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New duck decoy could be option for waterfowl hunters

Opening day of duck season is still a couple of months away, but it’s never too early to start getting your gear ready.

The key to a successful hunting season is preparation. Part of that involves exercise, part involves practice with your tools and part involves rehabbing and organizing your gear collection.

And, of course, no self-respecting hunter would think about starting the season without buying something new, or maybe even a few new somethings.

At the Shooting, Hunting and Outdoor Trade show at the Sands Expo Center in January, I happened upon a new duck decoy that could be an option for waterfowl hunters who are looking to tip the scales in their favor by adding movement to their decoy spread.

The mallard look-alike was floating in a small tank of water when its head suddenly dropped forward in a feeding motion and into the water. As the head disappeared, the body was pulled forward until the decoy’s body tipped up and its tail pointed skyward in a typical feeding motion.

After a few seconds, the tail suddenly dropped back toward the water and the decoy’s head reappeared through a slot in its back before dropping forward again in a feeding motion. The cycle then repeated itself continuously.

Labeled as the Flashback Decoy, the motorized mannequin is hand built at Duck Creek Decoy Works in Denver and is the brainchild of the company’s founder, Tyler Baskfield.

“We came up with the Flashback Decoy to take on a problem that I had,” said Baskfield, who then explained that he has a farm that is an inholding within thousands of acres owned by a person who does not hunt. That meant his farm was surrounded by what he called sanctuaries “that would hold a ton of mallards.”

“They knew where to go, and I couldn’t suck them into my pond where I could get some shots. So we had to come up with something that is ultra-realistic,” he said. “We came up with this after four years, and we built a motion decoy that’s like no other. It’s got the most realistic motion, and you can’t kill these things.”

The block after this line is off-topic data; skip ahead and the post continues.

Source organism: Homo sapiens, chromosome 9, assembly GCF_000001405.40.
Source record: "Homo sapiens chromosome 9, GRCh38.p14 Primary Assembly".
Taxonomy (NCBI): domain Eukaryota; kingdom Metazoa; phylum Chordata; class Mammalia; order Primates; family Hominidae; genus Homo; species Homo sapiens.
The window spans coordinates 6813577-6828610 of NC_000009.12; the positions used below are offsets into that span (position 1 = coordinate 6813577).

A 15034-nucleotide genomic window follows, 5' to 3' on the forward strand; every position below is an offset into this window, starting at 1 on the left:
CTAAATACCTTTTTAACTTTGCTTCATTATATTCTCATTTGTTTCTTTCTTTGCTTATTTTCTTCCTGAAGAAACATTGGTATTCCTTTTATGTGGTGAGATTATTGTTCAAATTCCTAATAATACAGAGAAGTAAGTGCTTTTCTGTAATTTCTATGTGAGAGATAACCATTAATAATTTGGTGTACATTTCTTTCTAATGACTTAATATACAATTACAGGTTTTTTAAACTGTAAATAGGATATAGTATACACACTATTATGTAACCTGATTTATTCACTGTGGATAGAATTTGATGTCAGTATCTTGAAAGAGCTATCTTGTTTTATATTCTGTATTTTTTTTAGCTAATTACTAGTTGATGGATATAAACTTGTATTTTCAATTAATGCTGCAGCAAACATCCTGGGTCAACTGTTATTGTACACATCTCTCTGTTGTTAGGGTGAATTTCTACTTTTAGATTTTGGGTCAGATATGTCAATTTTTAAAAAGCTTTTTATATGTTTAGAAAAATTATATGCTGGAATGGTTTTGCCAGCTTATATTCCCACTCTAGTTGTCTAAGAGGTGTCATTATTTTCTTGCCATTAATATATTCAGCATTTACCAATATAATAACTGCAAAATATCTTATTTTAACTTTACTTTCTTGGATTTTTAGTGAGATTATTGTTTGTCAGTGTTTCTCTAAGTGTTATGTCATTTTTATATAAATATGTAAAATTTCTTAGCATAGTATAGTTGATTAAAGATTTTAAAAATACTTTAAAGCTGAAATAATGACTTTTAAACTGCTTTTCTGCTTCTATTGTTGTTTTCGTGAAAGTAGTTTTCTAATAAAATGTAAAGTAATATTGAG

So sure is Baskfield about the longevity of his creation that he gave it a one-year warranty. Not bad for something that will spend duck season floating in a hunting zone during all kinds of weather. The decoy’s battery acts as the weight to hold it in place.

He said the Flashback Decoy had been available through one full hunting season going into the SHOT Show and that those hunters who had been using it were seeing good results. The key, he said, is in the feeding motion.

As the decoy’s black and white tail feathers repeatedly point skyward and then drop back down, it creates what Baskfield described as a strobe effect that passing birds can see from a great distance. That movement also creates ripples that accentuate the motion and are significant enough to keep water from freezing up when using multiple decoys.

Fueling that movement is a 12-volt rechargeable battery that is included with the decoy along with a charger.

The decoy is available for $250 at flashbackdecoys.com. Baskfield said he was looking to add a Gadwall, a hen mallard and maybe a speckled belly or Canada goose to his product lineup.

Freelance writer Doug Nielsen is a conservation educator for the Nevada Department of Wildlife. His “In the Outdoors” column, published Thursday in the Las Vegas Review-Journal, is not affiliated with or endorsed by the NDOW. Any opinions are his own. Find him on Facebook at @dougwritesoutdoors. He can be reached at intheoutdoorslv@gmail.com.

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